Rescue scenarios were the topic of the first lesson this day. We had a lot of fun as we learned to take-over-belay and raise ourselves up to climbers on the other end of their rope. The group became very animated as they acted as scared or injured climbers, while the others practiced these techniques. Jon, one of the more experienced members, even went so far as to build a second anchor to tie into so he could not be pulled off the wall. This made everyone laugh as his partner had to tear down the anchor before he could get Jon (playing the part of a scared, hysterical climber) back to the ground. In addition to learning techniques to rescue from below, we also learned to top-rope-belay so we could learn to rescue from above the next day.

By this time in the trip, I noticed myself becoming very comfortable with stepping over the edge of the cliffs. It no longer put my stomach in knots; furthermore, it also no longer gave me as much of an adrenaline rush – but it was still an amazing feeling.

One aspect that really made the trip was how exceptional the group dynamic was. Everyone had been doing their camp-jobs and going out of their way to help others finish their tasks. We all respected each other, and when anyone spoke, they were able to finish their thought without being interrupted. The group shared laughs often but could be serious when the situation deemed it necessary.

In the evening, the group went to bed early. We were going to be waking up early for our last half day of instruction, before driving to Flagstaff, Arizona for our Wilderness First Response Training. It was distressing to be leaving so soon after arriving in Joshua Tree, but we were all looking forward to showers and flushing toilets again – the desert does not have much water.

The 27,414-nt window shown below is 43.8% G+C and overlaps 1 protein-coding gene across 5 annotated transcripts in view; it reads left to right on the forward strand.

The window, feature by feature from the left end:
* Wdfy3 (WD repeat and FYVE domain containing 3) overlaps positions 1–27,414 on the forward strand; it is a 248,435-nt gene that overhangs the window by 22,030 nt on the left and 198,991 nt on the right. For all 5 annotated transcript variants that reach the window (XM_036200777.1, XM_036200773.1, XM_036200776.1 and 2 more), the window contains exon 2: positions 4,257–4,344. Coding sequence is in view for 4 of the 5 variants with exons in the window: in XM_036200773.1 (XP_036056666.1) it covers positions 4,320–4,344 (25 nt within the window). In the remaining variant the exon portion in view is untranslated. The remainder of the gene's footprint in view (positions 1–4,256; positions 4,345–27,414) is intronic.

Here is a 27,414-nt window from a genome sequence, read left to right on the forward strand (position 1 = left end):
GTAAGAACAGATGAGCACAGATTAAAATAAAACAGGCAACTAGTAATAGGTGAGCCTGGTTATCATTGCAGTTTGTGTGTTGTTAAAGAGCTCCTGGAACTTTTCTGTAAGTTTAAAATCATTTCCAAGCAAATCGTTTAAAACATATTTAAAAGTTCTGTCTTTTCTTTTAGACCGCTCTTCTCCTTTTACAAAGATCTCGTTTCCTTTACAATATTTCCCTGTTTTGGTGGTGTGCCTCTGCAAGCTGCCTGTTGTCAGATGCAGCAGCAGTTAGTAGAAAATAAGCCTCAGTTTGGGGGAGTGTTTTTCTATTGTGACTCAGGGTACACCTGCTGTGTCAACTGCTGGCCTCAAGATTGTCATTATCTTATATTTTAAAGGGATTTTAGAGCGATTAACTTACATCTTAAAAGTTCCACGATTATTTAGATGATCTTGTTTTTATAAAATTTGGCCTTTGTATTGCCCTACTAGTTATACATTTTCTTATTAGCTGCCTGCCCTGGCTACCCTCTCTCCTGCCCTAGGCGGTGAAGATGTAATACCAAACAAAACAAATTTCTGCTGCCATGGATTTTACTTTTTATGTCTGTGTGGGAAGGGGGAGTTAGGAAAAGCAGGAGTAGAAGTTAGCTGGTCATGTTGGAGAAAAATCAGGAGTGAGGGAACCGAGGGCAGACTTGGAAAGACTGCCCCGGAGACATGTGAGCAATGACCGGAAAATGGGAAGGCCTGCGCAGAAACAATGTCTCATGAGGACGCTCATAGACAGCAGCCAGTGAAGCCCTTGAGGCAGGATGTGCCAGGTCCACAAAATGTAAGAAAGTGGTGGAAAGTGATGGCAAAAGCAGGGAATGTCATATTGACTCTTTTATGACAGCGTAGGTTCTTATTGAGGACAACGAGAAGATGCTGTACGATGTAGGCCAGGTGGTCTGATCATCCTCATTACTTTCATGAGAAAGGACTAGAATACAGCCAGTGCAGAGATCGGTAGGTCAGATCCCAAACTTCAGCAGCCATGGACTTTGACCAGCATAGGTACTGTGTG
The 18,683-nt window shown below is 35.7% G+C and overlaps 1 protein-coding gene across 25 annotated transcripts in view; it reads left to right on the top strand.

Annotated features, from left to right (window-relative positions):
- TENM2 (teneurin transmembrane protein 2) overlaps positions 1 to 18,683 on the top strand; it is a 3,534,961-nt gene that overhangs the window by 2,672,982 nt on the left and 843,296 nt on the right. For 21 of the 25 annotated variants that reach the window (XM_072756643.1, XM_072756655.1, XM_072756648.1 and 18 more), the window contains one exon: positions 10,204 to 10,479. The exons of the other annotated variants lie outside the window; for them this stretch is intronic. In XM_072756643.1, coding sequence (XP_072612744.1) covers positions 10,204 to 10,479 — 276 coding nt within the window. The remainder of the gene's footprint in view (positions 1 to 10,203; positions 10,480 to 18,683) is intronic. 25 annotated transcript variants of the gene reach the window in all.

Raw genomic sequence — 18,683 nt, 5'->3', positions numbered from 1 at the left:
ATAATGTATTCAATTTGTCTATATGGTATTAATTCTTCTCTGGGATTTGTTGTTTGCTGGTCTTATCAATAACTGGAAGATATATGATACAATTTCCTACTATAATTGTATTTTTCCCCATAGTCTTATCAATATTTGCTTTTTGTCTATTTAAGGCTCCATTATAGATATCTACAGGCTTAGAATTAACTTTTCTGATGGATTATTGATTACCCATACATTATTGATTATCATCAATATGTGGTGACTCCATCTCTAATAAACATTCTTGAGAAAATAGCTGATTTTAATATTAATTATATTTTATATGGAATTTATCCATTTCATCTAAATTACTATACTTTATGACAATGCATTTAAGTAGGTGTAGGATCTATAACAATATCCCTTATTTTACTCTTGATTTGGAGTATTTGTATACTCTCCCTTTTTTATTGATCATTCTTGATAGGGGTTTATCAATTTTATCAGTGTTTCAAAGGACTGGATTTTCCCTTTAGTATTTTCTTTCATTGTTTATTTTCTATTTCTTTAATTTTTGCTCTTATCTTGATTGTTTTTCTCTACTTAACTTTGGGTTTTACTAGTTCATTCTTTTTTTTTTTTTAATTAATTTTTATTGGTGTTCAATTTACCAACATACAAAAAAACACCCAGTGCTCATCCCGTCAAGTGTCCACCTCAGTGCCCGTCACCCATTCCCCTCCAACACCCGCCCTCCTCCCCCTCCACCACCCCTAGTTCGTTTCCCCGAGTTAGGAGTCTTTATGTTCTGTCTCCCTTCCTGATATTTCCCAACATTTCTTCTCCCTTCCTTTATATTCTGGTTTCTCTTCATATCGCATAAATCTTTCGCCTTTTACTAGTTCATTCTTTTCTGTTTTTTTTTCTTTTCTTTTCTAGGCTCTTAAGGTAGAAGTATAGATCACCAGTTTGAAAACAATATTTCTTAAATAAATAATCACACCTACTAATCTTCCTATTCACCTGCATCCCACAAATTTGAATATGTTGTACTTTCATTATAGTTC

Day 6 “goodbye Joshua Tree”

The final morning of this section of our Interim class began early. We ate a quick breakfast and went into our lesson. The day’s lesson included a vector pull (gives a climber assistance from a top-belay) and a 3-to-1 haul that is used to pull a climber up a wall if they cannot climb it on their own.

After the instruction and some free time for climbing, each pair of students, who had been partners all week, met with the two instructors to discuss personal strengths and weaknesses. My partner and I had gotten along very well and gained a lot of trust in one another throughout the week. Our camaraderie had made learning the many knots and systems a lot of fun. Meeting with our instructors was a very enjoyable experience as well. Our instructors had taught us well and where very encouraging while guiding us through what we needed to practice most.

The group said goodbye to the instructors and climbed into the van. Our bodies were tired and slightly chewed-up from a week of climbing on rough granite, but it was completely worth every blister and sore. Before this trip, I was unsure if I would ever be very much involved in rock climbing, but through this trip, I fell in love with the sport because it is such a unique way to engage with the outdoors, and many different people can all challenge themselves together by picking routes tailored to their abilities. There is nothing quite like being multiple stories off the ground while a couple bottle-cap sized rocks as the only things holding your entire body to the wall.

For the rest of the interim, see:

[Part II] Wilderness First Response Training – Flagstaff, AZ

Coming soon:

[Part III] Grand Canyon Backpacking – Grand Canyon, AZ

Joshua Tree, CA